There's a lot of heart in Rocky Mountain Express
A documentary by Stephen Low. Rated G.
Most IMAX movies are viscerally exciting, and many stimulate the imagination. The unwieldy technology and emphasis on spectacular places and big ideas, however, tend to shortchange emotional content. Rocky Mountain Express has all the usual bells and whistles (literally), but the sense of national fulfillment, coupled with tragedy and size-large nostalgia, ensures that heartstrings thrum as hard as any railroad tracks.
Directed by IMAX stalwart Stephen Low (Beavers, Legends of Flight), the 45-minute movie follows the hard slog of the Canadian Pacific Railway from the young country’s West Coast through the deadly coastal crags of British Columbia—only roughly charted by the 1860s—and into the Rocky Mountains and the relative flatlands beyond. (B.C. joined Confederation on the promise that it would be joined with the rest of Canada, and some people are still wondering whether or not that promise was kept.)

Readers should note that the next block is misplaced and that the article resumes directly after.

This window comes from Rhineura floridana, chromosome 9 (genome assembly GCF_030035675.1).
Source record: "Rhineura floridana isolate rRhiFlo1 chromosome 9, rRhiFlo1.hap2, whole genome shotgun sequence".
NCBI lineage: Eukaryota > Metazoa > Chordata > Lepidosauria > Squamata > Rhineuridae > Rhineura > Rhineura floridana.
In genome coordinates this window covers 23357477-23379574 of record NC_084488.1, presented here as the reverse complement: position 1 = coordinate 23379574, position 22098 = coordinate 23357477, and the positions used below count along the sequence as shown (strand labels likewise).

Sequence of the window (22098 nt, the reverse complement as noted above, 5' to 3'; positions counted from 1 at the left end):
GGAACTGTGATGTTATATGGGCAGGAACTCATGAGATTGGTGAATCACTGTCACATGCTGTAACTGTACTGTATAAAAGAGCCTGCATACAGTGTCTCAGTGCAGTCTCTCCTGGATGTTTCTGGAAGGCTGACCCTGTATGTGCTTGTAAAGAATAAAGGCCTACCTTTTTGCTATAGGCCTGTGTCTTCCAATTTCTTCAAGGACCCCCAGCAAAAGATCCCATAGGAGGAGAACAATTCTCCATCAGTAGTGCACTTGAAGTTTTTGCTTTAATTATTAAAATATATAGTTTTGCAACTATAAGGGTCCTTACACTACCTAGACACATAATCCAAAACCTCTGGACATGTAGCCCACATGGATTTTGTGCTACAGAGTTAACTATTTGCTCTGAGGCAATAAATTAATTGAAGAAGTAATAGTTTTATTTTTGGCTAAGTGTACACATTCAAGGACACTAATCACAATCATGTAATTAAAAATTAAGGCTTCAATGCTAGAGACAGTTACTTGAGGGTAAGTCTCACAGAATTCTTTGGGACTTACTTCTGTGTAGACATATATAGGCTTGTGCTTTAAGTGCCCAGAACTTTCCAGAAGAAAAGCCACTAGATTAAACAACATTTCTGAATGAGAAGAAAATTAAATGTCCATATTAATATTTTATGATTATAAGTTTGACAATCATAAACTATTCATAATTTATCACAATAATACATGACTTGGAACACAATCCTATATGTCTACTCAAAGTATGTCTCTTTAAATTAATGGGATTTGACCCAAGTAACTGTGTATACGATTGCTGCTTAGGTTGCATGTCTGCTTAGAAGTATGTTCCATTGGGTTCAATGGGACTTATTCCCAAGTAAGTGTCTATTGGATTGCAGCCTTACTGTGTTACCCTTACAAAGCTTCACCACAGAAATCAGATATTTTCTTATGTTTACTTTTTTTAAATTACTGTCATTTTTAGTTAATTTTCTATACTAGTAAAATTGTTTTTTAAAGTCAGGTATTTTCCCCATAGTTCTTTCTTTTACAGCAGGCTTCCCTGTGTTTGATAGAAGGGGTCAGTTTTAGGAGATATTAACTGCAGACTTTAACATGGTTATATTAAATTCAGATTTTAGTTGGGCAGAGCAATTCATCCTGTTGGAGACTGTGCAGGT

To make that journey today, Low strapped giant cameras to a restored locomotive from 1930, and the views are breathtaking through the Kootenays and Rogers Pass—also know as Rogers Folly, when it became clear how little intelligence the American surveyor had put into choosing it. Another Yank, William Cornelius Van Horne, was in charge of the CPR’s transcontinental connection, and, mostly through astonishingly vivid old photographs, we also learn something about the thousands of men—half of them Chinese—who died in harness before the last spike was driven, in 1885.
More stomach churning happens via the many aerial shots that put this daunting venture in vertiginous context, aided by aptly chosen music (but, sorry, no Gordon Lightfoot). This visual drama also reminds the viewer that there was a time when people rose to seemingly insurmountable challenges with a sense of daring that appears to be missing today. Sure, corporations are still in it for the money, but now most of their efforts go to keeping the status quo on hundred-year-old tracks.
Watch the trailer for Rocky Mountain Express.